Spain is very safe for student travelers, but it does have a bit of a petty theft problem in the touristy and crowded city areas. Pickpocketing is the most common occurrence of this, so it’s smart to stay alert and keep watch on your wallet and phone, even if you think there’s no way someone could slip them from your pocket without you knowing. Pickpockets are good at their job. There’s also a small chance someone might try to run by and grab your phone out of your hand, like when you’re taking a selfie in front of the Basilica of the Sagrada Familia. Just be smart and alert, and it’ll be fine.
Spain is so vast and varied that we tried hard to give you a little taste of everything in this list. There are incredibly beautiful churches, ancient Roman ruins, art galleries and museums, nature hikes and wild dance clubs.
This Roman Catholic church, designed by architect Antoni Gaudi, soars above the Barcelona skyline like a Disney castle on steroids. It has an unreal view of the city from it’s spires, bring your student ID and get a discount on the ticket.
This palace in Granada might seem like a tourist trap, but the awe-inspiring structure, built back when Spain was mostly Islamic, is worth a visit. It was updated in the renaissance, and now is a blend of a thousand years of architecture.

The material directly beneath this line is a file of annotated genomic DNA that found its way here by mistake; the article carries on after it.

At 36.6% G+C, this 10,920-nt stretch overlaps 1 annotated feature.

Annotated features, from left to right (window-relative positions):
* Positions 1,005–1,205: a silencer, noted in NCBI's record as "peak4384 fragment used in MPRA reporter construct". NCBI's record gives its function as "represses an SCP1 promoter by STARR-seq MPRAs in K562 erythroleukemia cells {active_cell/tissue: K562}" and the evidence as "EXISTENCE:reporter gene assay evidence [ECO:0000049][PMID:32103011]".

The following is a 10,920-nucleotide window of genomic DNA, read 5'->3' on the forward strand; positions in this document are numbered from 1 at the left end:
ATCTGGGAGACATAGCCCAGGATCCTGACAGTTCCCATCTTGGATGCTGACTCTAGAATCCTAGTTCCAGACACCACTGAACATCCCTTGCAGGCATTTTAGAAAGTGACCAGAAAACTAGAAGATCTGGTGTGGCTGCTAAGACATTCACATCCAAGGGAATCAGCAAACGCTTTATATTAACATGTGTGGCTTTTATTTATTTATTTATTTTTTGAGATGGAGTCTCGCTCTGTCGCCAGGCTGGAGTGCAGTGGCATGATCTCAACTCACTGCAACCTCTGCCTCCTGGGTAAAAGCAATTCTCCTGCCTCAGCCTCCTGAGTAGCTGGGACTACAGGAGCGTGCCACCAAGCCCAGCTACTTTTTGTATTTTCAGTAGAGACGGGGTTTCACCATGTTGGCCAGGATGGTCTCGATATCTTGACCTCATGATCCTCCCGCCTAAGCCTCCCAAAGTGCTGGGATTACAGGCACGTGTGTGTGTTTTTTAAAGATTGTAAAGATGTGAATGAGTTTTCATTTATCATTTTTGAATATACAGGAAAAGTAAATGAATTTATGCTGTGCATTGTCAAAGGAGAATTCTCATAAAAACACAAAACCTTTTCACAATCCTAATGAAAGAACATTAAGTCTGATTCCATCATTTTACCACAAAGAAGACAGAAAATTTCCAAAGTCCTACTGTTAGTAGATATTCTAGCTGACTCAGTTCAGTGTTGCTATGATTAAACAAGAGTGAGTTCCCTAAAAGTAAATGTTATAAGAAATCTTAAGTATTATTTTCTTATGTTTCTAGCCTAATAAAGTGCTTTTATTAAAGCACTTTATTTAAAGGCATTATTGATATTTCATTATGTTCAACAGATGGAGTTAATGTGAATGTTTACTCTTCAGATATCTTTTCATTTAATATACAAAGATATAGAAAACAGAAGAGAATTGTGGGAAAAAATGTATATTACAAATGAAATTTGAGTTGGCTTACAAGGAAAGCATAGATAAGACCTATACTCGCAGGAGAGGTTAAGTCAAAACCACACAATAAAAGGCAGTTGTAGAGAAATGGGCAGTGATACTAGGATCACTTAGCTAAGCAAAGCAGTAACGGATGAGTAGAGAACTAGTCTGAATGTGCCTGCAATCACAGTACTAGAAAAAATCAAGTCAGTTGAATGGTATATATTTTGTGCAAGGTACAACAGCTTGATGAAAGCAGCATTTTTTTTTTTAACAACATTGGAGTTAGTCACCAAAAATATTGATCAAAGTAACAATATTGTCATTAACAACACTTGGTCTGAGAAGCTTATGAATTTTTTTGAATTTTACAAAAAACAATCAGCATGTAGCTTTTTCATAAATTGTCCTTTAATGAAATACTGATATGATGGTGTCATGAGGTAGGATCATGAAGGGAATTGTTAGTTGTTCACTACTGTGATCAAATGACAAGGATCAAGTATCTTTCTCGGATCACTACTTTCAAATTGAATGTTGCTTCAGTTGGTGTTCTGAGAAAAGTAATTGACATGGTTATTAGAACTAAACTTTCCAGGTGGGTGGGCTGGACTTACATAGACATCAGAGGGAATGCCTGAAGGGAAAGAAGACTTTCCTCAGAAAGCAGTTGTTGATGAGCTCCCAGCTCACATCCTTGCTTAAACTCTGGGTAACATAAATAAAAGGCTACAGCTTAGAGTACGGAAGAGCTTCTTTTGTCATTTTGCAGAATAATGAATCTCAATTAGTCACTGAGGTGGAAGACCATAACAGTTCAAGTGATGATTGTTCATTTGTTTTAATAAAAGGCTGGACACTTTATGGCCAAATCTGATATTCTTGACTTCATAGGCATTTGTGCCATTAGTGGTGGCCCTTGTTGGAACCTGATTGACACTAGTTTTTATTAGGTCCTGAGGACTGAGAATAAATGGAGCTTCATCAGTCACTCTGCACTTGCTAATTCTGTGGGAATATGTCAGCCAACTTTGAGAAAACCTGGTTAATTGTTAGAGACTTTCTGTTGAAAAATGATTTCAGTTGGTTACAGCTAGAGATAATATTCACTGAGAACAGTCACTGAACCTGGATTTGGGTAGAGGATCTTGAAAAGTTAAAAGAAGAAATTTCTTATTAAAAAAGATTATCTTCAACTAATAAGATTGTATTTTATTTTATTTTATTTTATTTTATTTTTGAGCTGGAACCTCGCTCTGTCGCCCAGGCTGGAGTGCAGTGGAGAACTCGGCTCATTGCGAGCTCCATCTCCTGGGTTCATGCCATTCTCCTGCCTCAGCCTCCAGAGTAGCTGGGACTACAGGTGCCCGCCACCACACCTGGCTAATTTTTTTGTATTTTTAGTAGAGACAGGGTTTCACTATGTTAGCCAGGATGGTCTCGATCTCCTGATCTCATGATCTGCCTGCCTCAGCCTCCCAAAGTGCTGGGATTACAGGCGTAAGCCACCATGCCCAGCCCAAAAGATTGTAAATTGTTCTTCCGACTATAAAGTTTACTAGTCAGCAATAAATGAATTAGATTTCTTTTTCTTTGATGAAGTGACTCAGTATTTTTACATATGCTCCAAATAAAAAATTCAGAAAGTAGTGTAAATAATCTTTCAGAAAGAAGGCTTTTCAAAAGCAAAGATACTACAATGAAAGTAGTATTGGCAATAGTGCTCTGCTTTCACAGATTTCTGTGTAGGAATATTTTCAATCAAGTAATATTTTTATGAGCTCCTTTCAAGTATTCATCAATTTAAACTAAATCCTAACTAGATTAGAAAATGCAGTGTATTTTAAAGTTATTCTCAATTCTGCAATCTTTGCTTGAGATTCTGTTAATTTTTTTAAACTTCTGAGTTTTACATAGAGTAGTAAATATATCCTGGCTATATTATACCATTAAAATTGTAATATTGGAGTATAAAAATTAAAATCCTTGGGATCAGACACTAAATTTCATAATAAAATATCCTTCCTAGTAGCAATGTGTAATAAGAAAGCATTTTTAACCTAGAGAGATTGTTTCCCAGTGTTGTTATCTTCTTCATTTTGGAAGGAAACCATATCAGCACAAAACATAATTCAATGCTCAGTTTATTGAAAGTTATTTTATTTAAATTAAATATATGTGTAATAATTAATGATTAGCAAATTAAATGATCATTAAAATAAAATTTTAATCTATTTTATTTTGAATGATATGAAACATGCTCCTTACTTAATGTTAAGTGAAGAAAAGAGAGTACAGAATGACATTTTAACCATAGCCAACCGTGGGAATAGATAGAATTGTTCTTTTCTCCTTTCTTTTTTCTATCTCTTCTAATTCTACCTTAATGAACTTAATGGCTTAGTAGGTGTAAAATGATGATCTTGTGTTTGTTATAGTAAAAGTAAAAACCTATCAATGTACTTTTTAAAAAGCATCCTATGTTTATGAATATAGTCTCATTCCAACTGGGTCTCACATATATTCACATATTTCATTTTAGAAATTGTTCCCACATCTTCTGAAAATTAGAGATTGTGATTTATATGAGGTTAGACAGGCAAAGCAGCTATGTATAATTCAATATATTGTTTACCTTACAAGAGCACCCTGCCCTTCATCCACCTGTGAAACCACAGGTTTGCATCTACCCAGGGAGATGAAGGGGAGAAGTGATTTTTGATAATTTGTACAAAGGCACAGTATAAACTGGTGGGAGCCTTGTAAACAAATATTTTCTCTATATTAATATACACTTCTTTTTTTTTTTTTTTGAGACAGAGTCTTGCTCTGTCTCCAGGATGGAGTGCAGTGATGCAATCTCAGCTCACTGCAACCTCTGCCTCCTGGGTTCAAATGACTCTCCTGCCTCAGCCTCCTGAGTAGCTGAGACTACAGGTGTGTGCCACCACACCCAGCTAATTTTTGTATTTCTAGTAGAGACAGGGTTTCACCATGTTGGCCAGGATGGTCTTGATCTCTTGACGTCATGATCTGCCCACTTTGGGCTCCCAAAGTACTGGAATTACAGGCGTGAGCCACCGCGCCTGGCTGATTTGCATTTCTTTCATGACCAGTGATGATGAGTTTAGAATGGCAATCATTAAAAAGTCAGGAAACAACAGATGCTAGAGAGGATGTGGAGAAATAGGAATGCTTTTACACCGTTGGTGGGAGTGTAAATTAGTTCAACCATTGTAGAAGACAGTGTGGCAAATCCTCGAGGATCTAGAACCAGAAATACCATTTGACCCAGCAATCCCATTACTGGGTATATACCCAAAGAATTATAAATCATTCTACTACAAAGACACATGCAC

There’s a buzz you get when you step out into the stands of Camp Nou and let the passion of the singing, cheering Barcelona football fans wash over you. This legendary soccer stadium is the largest stadium in Europe.
If you can’t decide between hiking beautiful mountains and going to unreal beaches, hit this mountain range on the island of Mallorca. If you’re brave, there’s even companies that will take you cliff-diving here.
Known as “The Way of St. James,” this medieval pilgrimage probably deserves it’s own travel guide. It’s a legendary hiking route, where you’ll cross the entirety of northern Spain while traveling through rural villages and sleeping in hostels.